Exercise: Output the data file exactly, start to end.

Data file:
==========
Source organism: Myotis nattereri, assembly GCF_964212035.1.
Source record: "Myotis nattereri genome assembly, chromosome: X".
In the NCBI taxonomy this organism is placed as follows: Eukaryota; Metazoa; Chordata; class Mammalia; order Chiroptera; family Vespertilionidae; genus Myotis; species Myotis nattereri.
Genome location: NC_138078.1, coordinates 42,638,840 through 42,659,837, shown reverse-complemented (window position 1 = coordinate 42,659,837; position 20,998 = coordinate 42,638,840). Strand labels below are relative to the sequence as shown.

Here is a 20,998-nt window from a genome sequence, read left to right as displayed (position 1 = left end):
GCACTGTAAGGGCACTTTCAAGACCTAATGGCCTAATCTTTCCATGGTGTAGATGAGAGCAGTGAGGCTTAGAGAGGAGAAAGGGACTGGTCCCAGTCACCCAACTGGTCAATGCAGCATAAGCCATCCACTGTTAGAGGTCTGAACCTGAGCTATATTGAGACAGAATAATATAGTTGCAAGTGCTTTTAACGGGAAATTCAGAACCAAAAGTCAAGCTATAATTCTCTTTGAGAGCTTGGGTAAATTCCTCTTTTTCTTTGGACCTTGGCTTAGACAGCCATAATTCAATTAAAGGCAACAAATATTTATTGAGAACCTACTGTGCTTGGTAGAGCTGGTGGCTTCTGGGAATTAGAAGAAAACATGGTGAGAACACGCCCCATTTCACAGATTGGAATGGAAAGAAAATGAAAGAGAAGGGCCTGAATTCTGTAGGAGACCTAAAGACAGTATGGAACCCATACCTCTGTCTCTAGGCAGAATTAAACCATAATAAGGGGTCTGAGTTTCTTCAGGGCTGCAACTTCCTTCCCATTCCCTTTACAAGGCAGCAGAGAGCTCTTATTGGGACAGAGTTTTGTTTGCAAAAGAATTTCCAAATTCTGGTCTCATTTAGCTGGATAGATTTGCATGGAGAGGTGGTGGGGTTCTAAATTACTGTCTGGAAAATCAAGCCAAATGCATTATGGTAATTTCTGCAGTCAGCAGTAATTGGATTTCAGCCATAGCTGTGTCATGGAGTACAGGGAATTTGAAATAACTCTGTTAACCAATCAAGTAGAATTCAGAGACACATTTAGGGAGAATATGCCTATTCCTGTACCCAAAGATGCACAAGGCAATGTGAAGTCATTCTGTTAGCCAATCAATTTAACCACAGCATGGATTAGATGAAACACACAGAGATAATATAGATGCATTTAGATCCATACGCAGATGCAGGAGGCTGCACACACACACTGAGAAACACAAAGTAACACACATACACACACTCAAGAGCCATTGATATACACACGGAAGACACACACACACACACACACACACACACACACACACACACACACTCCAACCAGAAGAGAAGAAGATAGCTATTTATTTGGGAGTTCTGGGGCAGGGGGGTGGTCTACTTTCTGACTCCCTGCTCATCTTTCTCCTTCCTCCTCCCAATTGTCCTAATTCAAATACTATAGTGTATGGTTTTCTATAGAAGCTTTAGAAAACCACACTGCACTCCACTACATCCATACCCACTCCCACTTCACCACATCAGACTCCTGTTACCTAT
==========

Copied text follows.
Source organism: Myotis nattereri, assembly GCF_964212035.1.
Source record: "Myotis nattereri genome assembly, chromosome: X".
In the NCBI taxonomy this organism is placed as follows: Eukaryota; Metazoa; Chordata; class Mammalia; order Chiroptera; family Vespertilionidae; genus Myotis; species Myotis nattereri.
Genome location: NC_138078.1, coordinates 42,638,840 through 42,659,837, shown reverse-complemented (window position 1 = coordinate 42,659,837; position 20,998 = coordinate 42,638,840). Strand labels below are relative to the sequence as shown.

Here is a 20,998-nt window from a genome sequence, read left to right as displayed (position 1 = left end):
GCACTGTAAGGGCACTTTCAAGACCTAATGGCCTAATCTTTCCATGGTGTAGATGAGAGCAGTGAGGCTTAGAGAGGAGAAAGGGACTGGTCCCAGTCACCCAACTGGTCAATGCAGCATAAGCCATCCACTGTTAGAGGTCTGAACCTGAGCTATATTGAGACAGAATAATATAGTTGCAAGTGCTTTTAACGGGAAATTCAGAACCAAAAGTCAAGCTATAATTCTCTTTGAGAGCTTGGGTAAATTCCTCTTTTTCTTTGGACCTTGGCTTAGACAGCCATAATTCAATTAAAGGCAACAAATATTTATTGAGAACCTACTGTGCTTGGTAGAGCTGGTGGCTTCTGGGAATTAGAAGAAAACATGGTGAGAACACGCCCCATTTCACAGATTGGAATGGAAAGAAAATGAAAGAGAAGGGCCTGAATTCTGTAGGAGACCTAAAGACAGTATGGAACCCATACCTCTGTCTCTAGGCAGAATTAAACCATAATAAGGGGTCTGAGTTTCTTCAGGGCTGCAACTTCCTTCCCATTCCCTTTACAAGGCAGCAGAGAGCTCTTATTGGGACAGAGTTTTGTTTGCAAAAGAATTTCCAAATTCTGGTCTCATTTAGCTGGATAGATTTGCATGGAGAGGTGGTGGGGTTCTAAATTACTGTCTGGAAAATCAAGCCAAATGCATTATGGTAATTTCTGCAGTCAGCAGTAATTGGATTTCAGCCATAGCTGTGTCATGGAGTACAGGGAATTTGAAATAACTCTGTTAACCAATCAAGTAGAATTCAGAGACACATTTAGGGAGAATATGCCTATTCCTGTACCCAAAGATGCACAAGGCAATGTGAAGTCATTCTGTTAGCCAATCAATTTAACCACAGCATGGATTAGATGAAACACACAGAGATAATATAGATGCATTTAGATCCATACGCAGATGCAGGAGGCTGCACACACACACTGAGAAACACAAAGTAACACACATACACACACTCAAGAGCCATTGATATACACACGGAAGACACACACACACACACACACACACACACACACACACACACACACTCCAACCAGAAGAGAAGAAGATAGCTATTTATTTGGGAGTTCTGGGGCAGGGGGGTGGTCTACTTTCTGACTCCCTGCTCATCTTTCTCCTTCCTCCTCCCAATTGTCCTAATTCAAATACTATAGTGTATGGTTTTCTATAGAAGCTTTAGAAAACCACACTGCACTCCACTACATCCATACCCACTCCCACTTCACCACATCAGACTCCTGTTACCTAT